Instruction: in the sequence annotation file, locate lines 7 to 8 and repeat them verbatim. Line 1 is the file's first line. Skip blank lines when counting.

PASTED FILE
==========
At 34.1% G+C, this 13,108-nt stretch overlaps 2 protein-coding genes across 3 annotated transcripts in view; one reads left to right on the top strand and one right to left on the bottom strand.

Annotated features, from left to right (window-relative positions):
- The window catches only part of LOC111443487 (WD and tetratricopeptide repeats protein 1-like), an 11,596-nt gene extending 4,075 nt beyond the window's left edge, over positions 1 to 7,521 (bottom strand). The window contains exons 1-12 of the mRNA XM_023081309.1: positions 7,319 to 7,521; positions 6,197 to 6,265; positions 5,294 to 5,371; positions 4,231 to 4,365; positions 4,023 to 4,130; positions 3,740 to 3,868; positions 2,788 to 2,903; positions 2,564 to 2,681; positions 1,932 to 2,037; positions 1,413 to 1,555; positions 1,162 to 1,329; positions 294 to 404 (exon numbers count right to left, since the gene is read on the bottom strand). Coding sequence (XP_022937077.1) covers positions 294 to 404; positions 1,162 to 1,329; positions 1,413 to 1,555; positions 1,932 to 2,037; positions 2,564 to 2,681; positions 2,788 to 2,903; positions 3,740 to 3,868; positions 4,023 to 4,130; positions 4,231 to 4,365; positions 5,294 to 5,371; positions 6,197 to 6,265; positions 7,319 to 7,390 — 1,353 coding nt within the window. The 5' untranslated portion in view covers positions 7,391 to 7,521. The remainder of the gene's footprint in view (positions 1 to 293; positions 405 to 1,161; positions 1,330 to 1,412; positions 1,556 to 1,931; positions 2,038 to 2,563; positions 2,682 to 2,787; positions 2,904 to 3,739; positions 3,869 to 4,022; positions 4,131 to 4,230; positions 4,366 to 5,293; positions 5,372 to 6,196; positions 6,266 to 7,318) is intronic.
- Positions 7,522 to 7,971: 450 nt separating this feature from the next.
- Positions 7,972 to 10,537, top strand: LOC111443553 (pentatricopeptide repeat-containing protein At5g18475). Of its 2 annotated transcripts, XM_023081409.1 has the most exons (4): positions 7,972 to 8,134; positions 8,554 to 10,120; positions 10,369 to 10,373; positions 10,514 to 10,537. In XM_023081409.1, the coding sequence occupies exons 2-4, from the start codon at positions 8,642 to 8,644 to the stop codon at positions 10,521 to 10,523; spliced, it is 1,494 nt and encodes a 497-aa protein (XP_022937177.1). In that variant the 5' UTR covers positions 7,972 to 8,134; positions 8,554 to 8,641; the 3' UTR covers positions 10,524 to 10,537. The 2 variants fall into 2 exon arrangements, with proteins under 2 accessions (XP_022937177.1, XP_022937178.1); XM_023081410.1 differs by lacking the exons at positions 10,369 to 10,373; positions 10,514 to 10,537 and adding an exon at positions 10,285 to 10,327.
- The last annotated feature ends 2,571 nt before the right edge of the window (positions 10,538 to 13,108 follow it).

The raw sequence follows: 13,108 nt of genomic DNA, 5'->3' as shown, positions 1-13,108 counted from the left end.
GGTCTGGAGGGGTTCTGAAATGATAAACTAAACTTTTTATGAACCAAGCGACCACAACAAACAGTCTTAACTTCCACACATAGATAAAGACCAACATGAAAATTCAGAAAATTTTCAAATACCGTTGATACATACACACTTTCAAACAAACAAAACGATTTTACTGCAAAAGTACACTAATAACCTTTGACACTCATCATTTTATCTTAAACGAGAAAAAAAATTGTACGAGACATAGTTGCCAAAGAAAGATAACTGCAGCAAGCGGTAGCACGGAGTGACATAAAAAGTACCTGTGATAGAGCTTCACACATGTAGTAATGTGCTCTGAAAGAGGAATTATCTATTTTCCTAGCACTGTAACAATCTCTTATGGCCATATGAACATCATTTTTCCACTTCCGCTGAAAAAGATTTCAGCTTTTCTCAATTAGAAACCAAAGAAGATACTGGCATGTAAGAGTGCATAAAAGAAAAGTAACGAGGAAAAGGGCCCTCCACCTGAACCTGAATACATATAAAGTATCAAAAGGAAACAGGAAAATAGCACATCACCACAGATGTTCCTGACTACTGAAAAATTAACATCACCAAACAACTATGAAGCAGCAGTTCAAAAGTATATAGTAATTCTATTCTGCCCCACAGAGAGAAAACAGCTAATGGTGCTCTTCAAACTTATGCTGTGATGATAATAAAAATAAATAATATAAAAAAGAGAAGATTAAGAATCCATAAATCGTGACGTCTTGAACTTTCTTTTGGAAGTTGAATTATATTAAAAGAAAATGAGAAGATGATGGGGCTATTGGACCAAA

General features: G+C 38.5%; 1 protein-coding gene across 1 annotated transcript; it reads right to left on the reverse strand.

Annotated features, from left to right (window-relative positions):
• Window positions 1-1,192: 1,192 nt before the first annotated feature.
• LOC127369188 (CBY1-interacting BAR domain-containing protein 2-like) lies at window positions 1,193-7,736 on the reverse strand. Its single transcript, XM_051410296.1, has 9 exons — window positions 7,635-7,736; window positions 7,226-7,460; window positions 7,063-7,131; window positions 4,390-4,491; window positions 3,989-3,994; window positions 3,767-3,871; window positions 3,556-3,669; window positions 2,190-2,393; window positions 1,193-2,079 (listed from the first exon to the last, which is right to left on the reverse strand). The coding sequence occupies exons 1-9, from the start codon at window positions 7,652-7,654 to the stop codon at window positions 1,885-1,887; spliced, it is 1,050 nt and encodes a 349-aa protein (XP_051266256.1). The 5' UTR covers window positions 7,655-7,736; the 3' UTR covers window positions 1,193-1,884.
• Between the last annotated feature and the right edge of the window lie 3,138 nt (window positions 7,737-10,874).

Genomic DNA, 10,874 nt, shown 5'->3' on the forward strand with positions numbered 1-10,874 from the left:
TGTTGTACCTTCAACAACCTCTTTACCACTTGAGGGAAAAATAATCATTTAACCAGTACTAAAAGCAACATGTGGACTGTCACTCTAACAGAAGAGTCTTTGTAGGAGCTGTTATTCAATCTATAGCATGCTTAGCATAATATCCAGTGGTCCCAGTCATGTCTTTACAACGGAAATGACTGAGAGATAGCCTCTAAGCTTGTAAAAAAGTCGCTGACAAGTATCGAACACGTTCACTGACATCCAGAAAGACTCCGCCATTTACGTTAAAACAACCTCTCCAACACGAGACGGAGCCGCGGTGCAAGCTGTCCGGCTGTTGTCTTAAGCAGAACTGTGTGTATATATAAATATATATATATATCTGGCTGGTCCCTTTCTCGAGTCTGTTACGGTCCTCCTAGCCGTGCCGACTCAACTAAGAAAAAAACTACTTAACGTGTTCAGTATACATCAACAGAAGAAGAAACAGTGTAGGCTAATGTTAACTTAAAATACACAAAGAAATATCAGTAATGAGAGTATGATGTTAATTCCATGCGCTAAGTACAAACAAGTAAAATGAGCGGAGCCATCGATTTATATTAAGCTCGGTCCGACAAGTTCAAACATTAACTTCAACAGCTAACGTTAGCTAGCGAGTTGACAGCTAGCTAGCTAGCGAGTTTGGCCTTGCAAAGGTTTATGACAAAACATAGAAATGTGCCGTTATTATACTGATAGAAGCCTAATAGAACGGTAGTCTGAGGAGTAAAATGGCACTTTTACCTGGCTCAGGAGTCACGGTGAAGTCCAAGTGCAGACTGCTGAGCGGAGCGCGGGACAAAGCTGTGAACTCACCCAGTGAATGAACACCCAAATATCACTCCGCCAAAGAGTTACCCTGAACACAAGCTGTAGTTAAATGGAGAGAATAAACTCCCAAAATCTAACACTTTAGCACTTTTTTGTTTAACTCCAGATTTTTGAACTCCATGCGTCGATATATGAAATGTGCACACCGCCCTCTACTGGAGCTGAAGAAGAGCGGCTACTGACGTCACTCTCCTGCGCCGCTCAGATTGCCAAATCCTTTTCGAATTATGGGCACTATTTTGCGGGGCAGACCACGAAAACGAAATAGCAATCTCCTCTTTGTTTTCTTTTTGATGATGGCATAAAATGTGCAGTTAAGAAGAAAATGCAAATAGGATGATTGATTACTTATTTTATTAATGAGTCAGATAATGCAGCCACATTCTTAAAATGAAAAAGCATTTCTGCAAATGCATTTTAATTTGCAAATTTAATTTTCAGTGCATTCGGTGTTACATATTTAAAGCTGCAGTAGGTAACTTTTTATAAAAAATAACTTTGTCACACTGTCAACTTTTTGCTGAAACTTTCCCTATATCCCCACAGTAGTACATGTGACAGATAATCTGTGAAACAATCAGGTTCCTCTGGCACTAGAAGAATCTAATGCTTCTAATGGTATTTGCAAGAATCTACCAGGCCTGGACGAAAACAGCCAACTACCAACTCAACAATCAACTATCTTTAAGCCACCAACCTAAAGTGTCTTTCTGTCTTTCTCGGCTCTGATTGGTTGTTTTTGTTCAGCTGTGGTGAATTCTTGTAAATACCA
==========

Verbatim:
The raw sequence follows: 13,108 nt of genomic DNA, 5'->3' as shown, positions 1-13,108 counted from the left end.
GGTCTGGAGGGGTTCTGAAATGATAAACTAAACTTTTTATGAACCAAGCGACCACAACAAACAGTCTTAACTTCCACACATAGATAAAGACCAACATGAAAATTCAGAAAATTTTCAAATACCGTTGATACATACACACTTTCAAACAAACAAAACGATTTTACTGCAAAAGTACACTAATAACCTTTGACACTCATCATTTTATCTTAAACGAGAAAAAAAATTGTACGAGACATAGTTGCCAAAGAAAGATAACTGCAGCAAGCGGTAGCACGGAGTGACATAAAAAGTACCTGTGATAGAGCTTCACACATGTAGTAATGTGCTCTGAAAGAGGAATTATCTATTTTCCTAGCACTGTAACAATCTCTTATGGCCATATGAACATCATTTTTCCACTTCCGCTGAAAAAGATTTCAGCTTTTCTCAATTAGAAACCAAAGAAGATACTGGCATGTAAGAGTGCATAAAAGAAAAGTAACGAGGAAAAGGGCCCTCCACCTGAACCTGAATACATATAAAGTATCAAAAGGAAACAGGAAAATAGCACATCACCACAGATGTTCCTGACTACTGAAAAATTAACATCACCAAACAACTATGAAGCAGCAGTTCAAAAGTATATAGTAATTCTATTCTGCCCCACAGAGAGAAAACAGCTAATGGTGCTCTTCAAACTTATGCTGTGATGATAATAAAAATAAATAATATAAAAAAGAGAAGATTAAGAATCCATAAATCGTGACGTCTTGAACTTTCTTTTGGAAGTTGAATTATATTAAAAGAAAATGAGAAGATGATGGGGCTATTGGACCAAA